- 19,99 €
An accessible introduction to the Jewish concept of our responsibility
to care for others and repair the world.
For everyone who wants to understand the meaning and significance of tikkun olam (repairing the world) in Jewish spiritual life, this book shows the way into an essential aspect of Judaism and allows you to interact directly with the sacred texts of the Jewish tradition.
Guided by Dr. Elliot N. Dorff, Rector and Distinguished Professor of Philosophy at the University of Judaism, this comprehensive introduction explores the roots of the beliefs and laws that are the basis of the Jewish commitment to improve the world. It looks at the various motivations that the sacred texts provide for caring for others, the ways the Jewish tradition seeks to foster such concerns in our social and family relationships, and the kind of society that Jews should strive to create as partners with God.
What tikkun olam is. Ancient idea? New concept? The underlying theory has developed over time and branched into related terms and concepts that Judaism has used over thousands of years to describe the duties we now identify as acts of tikkun loam. Why we engage in acts of tikkun loam. Reasons include, but go far beyond, a general humanitarian feeling that we might have or the hope that if we help others, others will be there to help us. How we repair the world. The concrete expressions of tikkun olam in our families, our communities, the wider Jewish community, and the world at large help shape one of the most important aspects of the Jewish tradition.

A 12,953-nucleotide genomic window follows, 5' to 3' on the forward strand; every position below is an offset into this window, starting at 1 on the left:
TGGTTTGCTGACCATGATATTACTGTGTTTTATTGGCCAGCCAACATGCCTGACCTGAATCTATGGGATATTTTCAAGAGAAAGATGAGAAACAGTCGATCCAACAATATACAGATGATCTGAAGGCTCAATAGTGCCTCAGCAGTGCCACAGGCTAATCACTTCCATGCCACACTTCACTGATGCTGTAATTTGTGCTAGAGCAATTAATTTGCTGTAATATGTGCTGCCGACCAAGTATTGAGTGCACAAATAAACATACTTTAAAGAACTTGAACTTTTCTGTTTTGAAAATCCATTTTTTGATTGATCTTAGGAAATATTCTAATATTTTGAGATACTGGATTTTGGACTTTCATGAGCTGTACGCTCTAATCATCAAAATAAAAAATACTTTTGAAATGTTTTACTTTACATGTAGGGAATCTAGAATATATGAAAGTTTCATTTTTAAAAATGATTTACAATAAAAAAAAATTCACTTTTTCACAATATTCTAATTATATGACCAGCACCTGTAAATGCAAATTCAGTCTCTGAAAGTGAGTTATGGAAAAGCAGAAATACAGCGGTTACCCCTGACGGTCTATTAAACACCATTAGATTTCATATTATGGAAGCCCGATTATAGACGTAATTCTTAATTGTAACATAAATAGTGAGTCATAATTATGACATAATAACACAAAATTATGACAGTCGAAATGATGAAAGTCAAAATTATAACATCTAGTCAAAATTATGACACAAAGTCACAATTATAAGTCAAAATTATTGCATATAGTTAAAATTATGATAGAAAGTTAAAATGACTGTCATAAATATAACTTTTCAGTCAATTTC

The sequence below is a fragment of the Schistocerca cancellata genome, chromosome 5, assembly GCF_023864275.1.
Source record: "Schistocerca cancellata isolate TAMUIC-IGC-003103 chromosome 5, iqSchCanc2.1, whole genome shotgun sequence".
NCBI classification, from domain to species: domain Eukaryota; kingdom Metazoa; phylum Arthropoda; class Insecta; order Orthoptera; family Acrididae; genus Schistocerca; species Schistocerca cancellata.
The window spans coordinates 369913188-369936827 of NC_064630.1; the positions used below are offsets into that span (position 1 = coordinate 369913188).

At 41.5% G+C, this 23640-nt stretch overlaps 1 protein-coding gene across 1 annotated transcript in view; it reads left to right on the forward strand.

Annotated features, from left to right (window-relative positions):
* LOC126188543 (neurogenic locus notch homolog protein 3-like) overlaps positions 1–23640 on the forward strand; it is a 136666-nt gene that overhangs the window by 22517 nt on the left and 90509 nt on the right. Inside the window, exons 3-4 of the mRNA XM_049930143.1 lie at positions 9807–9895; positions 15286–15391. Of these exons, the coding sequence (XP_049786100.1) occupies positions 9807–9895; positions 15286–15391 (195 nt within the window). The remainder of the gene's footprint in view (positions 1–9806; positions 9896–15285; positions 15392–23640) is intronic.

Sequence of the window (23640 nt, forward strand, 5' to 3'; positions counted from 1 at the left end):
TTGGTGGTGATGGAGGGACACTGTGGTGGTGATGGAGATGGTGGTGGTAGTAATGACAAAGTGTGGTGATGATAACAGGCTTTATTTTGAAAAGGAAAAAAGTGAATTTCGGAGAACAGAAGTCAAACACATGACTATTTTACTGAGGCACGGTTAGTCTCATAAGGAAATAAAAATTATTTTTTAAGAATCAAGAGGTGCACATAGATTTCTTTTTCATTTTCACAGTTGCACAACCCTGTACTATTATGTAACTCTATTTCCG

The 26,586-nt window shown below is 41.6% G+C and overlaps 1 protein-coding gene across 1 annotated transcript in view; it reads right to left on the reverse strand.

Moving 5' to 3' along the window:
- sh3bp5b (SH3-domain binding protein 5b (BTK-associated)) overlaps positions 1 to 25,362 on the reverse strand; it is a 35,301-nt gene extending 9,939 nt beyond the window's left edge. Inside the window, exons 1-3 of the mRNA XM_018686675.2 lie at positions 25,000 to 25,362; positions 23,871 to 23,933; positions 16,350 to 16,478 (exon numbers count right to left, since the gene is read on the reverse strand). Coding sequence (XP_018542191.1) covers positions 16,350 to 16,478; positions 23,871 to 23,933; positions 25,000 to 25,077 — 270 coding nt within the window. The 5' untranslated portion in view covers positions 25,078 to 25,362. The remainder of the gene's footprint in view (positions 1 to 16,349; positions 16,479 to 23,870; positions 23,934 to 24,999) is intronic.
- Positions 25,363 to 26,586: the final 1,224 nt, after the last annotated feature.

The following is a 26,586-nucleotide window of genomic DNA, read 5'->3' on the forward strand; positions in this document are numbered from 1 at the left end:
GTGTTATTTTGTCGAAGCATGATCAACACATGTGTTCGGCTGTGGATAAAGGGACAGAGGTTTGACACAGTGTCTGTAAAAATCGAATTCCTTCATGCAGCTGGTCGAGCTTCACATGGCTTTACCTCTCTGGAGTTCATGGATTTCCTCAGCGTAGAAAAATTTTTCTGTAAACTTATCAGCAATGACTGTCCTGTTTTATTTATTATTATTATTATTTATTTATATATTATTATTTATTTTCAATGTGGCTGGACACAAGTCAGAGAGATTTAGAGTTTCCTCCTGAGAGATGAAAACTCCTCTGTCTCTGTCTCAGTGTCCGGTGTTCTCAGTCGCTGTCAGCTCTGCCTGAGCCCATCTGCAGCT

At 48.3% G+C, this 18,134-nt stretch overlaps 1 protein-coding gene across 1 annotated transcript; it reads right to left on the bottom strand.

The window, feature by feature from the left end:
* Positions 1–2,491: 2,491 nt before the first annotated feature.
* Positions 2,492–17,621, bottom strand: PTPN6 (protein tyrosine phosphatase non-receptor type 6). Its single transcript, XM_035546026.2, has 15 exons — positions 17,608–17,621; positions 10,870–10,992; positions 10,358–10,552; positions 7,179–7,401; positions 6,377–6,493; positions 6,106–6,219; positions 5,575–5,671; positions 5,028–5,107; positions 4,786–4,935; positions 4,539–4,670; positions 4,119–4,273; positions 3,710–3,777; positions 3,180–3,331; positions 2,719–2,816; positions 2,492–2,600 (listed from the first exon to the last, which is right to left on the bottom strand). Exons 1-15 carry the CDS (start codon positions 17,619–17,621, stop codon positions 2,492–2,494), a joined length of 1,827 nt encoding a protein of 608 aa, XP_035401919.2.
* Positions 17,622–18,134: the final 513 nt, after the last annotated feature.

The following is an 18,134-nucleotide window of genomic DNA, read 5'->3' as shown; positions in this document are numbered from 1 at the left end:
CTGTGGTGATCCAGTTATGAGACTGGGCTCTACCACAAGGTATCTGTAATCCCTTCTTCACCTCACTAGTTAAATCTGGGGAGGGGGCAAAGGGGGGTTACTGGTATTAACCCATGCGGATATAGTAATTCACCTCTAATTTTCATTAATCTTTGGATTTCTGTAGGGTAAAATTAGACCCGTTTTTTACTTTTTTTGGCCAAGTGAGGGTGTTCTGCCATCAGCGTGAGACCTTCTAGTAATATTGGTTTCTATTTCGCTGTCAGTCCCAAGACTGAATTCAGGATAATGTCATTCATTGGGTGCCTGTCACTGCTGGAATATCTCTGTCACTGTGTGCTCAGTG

By illuminating Judaism’s understanding of the components of an ideal world, and the importance of justice, compassion, education, piety, social and familial harmony and enrichment, and physical flourishing for both the individual and society, we see how this ancient quest for a world with all these elements helps us define Jewish identity and mission today.
In this straightforward, inspiring book, Dorff (who won the National Jewish Book Award for To Do the Right and the Good) introduces the Jewish practice of tikkun olam healing or repairing the world. He opens with the history of tikkun olam, tracing the concept from the time of the Mishnah (circa 200 C.E.), showing that the imperative to repair the world is closely related to other Jewish values like justice and loving-kindness. After laying this theological and historical groundwork, Dorff moves on to practical considerations: what does repairing the world actually entail? Tikkun olam calls Jews to acts of social justice it's no coincidence that throughout American history, Jews have been at the forefront of movements for civil rights and a living wage. But tikkun olam also governs issues like speech; people interested in repairing the world shouldn't gossip or commit slander. In Dorff's view, tikkun olam encompasses celebrating marriages and births with our neighbors, and mourning deaths with them. Indeed, even maintaining good relationships with our family is part of repairing the world, and Dorff devotes three chapters to explaining marital, filial and parental obligations. Jews and non-Jews alike will find Dorff's exhortations challenging and provocative.